Editor’s note: We’re rounding out our series of classics from Porter Stansberry with an important checklist that most investors overlook. In this updated excerpt from a DailyWealth essay – most recently published in 2018 – our founder discusses how to zoom out and cut back on risk across your investment portfolio.
The greatest investors in the world already know this secret…
It’s so simple, but it can make you a better investor overnight. It will transform a losing portfolio into a winner. And it has nothing to do with the stocks you buy.
It has to do with two ways to sleep well at night knowing your portfolio is prepared for anything that may come.
Here are the two things you should do this year (and every year)…
No. 1. Make sure you truly understand how much risk you’re taking.
I’m frequently astounded (and terrified) when I talk to individual investors and they start describing their strategies. A portly gentleman wearing overalls told me proudly at a Casey Research meeting once that he’d mortgaged his house to buy junior mining stocks. He wasn’t worried about the pullback (which became a grinding, four-year bear market and probably wiped him out) because he was diversified across more than 30 different tiny companies.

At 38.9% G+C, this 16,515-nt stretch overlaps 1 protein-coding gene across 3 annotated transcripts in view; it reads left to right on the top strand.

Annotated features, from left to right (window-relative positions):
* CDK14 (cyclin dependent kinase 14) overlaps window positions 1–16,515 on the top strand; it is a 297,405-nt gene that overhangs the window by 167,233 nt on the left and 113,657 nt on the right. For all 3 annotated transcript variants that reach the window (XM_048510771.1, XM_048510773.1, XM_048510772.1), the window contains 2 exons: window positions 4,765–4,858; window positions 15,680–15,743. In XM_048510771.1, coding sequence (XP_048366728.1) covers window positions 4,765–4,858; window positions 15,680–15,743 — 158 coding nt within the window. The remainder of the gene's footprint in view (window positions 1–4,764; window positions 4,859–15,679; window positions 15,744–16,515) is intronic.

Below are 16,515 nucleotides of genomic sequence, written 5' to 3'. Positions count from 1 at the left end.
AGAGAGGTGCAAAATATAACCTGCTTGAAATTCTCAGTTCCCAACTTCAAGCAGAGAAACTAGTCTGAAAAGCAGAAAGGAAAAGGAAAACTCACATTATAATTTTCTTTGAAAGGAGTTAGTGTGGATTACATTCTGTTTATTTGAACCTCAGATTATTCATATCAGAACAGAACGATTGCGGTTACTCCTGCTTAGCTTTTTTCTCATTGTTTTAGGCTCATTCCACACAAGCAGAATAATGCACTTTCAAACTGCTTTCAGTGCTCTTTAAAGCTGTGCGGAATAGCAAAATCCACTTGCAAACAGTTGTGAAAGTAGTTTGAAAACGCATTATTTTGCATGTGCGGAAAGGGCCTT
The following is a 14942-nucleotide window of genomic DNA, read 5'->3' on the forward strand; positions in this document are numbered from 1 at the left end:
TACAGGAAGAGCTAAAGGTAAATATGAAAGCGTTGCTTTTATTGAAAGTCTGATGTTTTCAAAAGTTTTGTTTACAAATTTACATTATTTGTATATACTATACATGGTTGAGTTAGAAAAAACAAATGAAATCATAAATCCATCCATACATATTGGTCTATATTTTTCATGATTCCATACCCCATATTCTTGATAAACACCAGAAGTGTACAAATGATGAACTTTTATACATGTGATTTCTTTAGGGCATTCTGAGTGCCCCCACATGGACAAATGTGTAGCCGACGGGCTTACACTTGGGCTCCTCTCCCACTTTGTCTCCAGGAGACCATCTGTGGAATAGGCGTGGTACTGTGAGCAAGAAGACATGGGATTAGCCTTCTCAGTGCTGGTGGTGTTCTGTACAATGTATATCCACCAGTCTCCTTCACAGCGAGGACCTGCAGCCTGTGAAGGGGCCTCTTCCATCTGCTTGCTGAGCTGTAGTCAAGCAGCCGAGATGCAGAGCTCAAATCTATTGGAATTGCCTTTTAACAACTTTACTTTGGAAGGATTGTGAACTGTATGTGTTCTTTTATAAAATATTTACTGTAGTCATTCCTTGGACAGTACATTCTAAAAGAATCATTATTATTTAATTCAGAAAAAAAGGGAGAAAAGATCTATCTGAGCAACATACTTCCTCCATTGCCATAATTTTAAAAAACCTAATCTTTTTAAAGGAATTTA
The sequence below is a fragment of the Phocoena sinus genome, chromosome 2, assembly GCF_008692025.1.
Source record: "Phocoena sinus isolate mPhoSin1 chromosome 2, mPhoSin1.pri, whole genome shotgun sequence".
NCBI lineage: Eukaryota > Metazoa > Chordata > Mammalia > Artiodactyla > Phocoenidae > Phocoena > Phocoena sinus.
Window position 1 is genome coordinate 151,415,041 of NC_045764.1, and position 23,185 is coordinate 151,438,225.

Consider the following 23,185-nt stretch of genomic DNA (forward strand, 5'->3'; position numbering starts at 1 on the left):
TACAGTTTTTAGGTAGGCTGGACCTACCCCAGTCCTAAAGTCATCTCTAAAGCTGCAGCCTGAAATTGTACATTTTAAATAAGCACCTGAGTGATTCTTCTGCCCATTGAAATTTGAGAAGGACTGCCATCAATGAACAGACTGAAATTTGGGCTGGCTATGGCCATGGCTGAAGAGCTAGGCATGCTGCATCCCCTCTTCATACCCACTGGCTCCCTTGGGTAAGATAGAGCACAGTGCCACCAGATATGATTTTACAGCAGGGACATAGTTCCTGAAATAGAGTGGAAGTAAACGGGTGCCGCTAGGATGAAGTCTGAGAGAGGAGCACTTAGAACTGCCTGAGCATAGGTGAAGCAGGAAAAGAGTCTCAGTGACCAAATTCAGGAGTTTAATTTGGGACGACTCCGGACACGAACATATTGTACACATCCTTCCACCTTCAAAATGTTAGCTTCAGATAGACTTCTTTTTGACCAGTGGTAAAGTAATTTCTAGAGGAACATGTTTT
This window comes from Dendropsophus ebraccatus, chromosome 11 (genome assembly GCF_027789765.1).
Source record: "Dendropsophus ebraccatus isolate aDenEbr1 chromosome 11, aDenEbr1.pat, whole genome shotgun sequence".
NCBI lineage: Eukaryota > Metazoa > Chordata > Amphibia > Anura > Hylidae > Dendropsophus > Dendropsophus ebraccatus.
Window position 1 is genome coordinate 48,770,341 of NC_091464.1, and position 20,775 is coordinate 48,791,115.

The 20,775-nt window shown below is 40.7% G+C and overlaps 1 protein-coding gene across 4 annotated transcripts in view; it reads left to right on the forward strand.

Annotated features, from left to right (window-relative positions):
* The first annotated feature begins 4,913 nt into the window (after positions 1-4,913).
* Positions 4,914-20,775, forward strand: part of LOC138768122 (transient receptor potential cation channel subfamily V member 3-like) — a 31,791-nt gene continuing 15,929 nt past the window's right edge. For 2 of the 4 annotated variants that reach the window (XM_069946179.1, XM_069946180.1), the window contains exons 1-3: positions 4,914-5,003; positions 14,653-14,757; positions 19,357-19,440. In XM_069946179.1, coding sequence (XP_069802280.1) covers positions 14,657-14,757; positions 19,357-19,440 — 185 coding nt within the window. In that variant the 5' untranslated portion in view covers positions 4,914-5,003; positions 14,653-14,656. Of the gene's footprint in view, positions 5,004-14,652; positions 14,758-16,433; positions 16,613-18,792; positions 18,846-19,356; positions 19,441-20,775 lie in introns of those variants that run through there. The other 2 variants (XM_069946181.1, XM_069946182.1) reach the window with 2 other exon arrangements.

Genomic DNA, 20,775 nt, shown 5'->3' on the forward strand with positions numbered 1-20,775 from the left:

The best way, by far, to understand how much risk you’re taking in your equity portfolio is to use TradeStops.com. I don’t know of any other software system anywhere that allows you to easily (and automatically) enter your brokerage information and quickly receive an accurate assessment of the volatility of your actual portfolio.
TradeStops can tell you exactly how much risk you’re taking, both with your portfolio as a whole and across all of your individual positions.
My bet? If you’re managing your own portfolio, you’re probably taking at least twice as much risk as the S&P 500 Index. That is, if a bear market strikes and stocks fall 20%, your portfolio will most likely fall more than 40%.
If you don’t know how much risk you’re taking, you’re much less likely to guard against those losses. But if you do know how much risk you’re taking and which positions are the riskiest of all, you can do a much, much better job of running your portfolio safely.
By the way, if you use a broker or an asset manager, it’s even more important for you to have this tool and this information. Why? Because you’ll have a much better sense for whether or not he’s doing a good job… or just taking a lot of risk in a bull market. (Telling him where he’s taking too much risk will also let him know …….